The Life-Changing Magic of Tidying Up: The Japanese Art of Decluttering and Organizing

Tantor Media Inc

Narrated by Emily Woo Zeller

4 hr 50 min
28

Despite constant efforts to declutter your home, do papers still accumulate like snowdrifts and clothes pile up like a tangled mess of noodles? Japanese cleaning consultant Marie Kondo takes tidying to a whole new level, promising that if you properly simplify and organize your home once, you'll never have to do it again. Most methods advocate a room-by-room or little-by-little approach, which doom you to pick away at your piles of stuff forever. The KonMari Method, with its revolutionary category-by-category system, leads to lasting results. In fact, none of Kondo's clients have lapsed (and she still has a three-month waiting list). With detailed guidance for determining which items in your house "spark joy" (and which don't), this international bestseller featuring Tokyo's newest lifestyle phenomenon will help you clear your clutter and enjoy the unique magic of a tidy home-and the calm, motivated mindset it can inspire.
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Additional Information

Publisher
Tantor Media Inc
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Published on
Jan 6, 2015
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Duration
4h 50m 7s
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ISBN
9781494578947
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Language
English
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Genres
House & Home / Cleaning, Caretaking & Organizing
House & Home / General
Philosophy / Eastern
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Eligible for Family Library

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#1 New York Times Bestseller

Over 2 million copies sold

In this generation-defining self-help guide, a superstar blogger cuts through the crap to show us how to stop trying to be "positive" all the time so that we can truly become better, happier people.

For decades, we’ve been told that positive thinking is the key to a happy, rich life. "F**k positivity," Mark Manson says. "Let’s be honest, shit is f**ked and we have to live with it." In his wildly popular Internet blog, Manson doesn’t sugarcoat or equivocate. He tells it like it is—a dose of raw, refreshing, honest truth that is sorely lacking today. The Subtle Art of Not Giving a F**k is his antidote to the coddling, let’s-all-feel-good mindset that has infected modern society and spoiled a generation, rewarding them with gold medals just for showing up.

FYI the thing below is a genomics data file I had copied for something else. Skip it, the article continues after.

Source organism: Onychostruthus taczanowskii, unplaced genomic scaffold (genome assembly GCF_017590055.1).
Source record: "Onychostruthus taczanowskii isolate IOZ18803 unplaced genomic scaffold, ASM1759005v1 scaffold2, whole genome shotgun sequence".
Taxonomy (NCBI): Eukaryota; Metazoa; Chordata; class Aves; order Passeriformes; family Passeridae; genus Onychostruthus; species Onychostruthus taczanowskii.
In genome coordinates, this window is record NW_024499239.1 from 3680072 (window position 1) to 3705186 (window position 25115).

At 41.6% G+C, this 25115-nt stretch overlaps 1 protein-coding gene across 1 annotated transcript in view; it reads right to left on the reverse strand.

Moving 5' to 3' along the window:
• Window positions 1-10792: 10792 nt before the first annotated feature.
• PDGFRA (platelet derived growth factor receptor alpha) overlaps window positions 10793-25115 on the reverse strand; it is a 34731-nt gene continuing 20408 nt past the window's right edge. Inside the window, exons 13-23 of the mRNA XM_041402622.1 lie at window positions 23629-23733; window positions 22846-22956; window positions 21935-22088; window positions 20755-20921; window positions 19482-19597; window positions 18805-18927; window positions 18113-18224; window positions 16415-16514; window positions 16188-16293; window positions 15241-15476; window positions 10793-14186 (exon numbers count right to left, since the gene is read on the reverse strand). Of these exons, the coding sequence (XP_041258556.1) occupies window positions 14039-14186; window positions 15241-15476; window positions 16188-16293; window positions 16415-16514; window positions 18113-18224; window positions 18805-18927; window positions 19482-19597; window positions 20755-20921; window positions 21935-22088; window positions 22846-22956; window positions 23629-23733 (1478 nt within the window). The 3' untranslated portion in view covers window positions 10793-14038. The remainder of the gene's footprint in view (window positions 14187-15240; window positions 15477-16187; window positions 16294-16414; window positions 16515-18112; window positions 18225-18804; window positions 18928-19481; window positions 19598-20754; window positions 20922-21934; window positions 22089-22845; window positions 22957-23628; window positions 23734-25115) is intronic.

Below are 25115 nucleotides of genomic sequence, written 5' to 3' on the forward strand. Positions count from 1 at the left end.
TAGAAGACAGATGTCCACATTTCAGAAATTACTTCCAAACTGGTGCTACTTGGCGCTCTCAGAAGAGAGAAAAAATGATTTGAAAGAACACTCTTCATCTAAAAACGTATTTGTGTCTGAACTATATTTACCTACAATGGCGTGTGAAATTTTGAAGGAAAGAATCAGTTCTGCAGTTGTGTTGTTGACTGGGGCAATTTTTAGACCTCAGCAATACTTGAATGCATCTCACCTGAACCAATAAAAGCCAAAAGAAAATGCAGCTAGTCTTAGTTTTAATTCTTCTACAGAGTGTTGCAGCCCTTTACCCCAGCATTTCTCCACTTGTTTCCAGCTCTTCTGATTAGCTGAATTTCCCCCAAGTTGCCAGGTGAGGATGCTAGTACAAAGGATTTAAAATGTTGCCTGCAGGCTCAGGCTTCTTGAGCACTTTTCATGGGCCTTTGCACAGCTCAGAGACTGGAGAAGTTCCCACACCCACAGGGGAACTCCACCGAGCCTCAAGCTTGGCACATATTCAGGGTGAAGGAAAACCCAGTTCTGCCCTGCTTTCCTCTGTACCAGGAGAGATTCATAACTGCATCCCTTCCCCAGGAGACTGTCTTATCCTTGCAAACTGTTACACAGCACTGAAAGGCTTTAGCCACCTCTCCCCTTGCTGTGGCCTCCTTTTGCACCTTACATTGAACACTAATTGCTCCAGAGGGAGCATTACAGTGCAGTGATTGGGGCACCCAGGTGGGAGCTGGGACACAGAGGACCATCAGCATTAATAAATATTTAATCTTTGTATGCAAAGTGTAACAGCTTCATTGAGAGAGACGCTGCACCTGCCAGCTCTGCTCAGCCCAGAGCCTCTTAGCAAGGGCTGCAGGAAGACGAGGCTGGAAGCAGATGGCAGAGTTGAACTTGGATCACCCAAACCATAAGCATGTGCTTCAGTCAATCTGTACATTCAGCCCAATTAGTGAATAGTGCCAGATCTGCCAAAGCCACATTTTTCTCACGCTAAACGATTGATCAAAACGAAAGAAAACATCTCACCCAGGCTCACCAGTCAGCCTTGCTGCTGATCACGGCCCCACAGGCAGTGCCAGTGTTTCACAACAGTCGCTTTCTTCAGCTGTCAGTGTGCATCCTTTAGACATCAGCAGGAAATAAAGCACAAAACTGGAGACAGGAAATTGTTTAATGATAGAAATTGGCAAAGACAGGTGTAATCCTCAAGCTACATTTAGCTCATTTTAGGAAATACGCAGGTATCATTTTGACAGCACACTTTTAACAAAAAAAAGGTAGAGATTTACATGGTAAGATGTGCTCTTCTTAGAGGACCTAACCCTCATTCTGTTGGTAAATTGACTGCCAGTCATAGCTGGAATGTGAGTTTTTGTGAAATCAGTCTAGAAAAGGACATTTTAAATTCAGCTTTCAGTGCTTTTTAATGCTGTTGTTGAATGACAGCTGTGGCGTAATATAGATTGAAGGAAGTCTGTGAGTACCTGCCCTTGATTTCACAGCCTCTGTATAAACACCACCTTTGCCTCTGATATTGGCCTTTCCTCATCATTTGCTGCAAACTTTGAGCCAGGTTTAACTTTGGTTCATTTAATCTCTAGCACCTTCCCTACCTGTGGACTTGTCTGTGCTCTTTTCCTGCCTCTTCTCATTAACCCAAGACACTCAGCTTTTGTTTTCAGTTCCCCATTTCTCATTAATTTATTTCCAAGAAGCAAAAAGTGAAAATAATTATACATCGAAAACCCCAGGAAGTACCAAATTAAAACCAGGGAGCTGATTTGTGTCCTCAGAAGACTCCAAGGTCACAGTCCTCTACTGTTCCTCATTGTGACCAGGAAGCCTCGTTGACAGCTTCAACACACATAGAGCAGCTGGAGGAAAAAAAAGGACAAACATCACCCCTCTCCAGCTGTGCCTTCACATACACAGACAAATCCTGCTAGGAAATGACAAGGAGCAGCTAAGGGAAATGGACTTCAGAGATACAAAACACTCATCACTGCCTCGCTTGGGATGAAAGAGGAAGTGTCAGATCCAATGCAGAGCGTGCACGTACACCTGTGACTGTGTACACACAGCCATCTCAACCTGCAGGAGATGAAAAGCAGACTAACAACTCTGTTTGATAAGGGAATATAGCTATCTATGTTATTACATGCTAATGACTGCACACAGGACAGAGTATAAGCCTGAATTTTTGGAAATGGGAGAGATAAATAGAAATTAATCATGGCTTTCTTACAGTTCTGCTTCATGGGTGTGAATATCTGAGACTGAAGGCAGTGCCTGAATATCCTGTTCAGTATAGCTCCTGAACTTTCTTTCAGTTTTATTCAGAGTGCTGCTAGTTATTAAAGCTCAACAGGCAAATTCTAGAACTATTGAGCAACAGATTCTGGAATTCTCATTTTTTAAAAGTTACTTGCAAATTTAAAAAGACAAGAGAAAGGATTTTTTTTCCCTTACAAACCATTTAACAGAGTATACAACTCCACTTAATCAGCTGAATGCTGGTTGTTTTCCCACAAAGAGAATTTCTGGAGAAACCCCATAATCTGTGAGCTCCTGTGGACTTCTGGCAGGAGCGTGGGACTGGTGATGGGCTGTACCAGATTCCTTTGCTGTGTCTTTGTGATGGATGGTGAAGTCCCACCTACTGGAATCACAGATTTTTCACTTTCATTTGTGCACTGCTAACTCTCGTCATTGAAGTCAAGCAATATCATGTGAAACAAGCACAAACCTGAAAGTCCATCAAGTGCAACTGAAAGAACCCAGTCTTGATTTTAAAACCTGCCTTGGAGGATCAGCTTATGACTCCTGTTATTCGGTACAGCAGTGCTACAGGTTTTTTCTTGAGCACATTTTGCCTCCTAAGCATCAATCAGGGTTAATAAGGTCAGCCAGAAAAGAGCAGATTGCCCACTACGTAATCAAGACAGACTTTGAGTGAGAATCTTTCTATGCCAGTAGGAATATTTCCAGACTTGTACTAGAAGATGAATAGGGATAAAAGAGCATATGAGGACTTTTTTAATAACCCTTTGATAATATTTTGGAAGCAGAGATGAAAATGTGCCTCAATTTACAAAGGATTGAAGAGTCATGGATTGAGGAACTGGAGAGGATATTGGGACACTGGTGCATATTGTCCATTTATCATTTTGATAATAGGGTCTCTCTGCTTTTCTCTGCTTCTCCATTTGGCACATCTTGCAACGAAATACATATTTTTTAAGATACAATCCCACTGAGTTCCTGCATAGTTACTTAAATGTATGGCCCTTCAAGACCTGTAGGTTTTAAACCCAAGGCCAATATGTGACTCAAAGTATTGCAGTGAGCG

Manson makes the argument, backed both by academic research and well-timed poop jokes, that improving our lives hinges not on our ability to turn lemons into lemonade, but on learning to stomach lemons better. Human beings are flawed and limited—"not everybody can be extraordinary, there are winners and losers in society, and some of it is not fair or your fault." Manson advises us to get to know our limitations and accept them. Once we embrace our fears, faults, and uncertainties, once we stop running and avoiding and start confronting painful truths, we can begin to find the courage, perseverance, honesty, responsibility, curiosity, and forgiveness we seek.

There are only so many things we can give a f**k about so we need to figure out which ones really matter, Manson makes clear. While money is nice, caring about what you do with your life is better, because true wealth is about experience. A much-needed grab-you-by-the-shoulders-and-look-you-in-the-eye moment of real-talk, filled with entertaining stories and profane, ruthless humor, The Subtle Art of Not Giving a F**k is a refreshing slap for a generation to help them lead contented, grounded lives.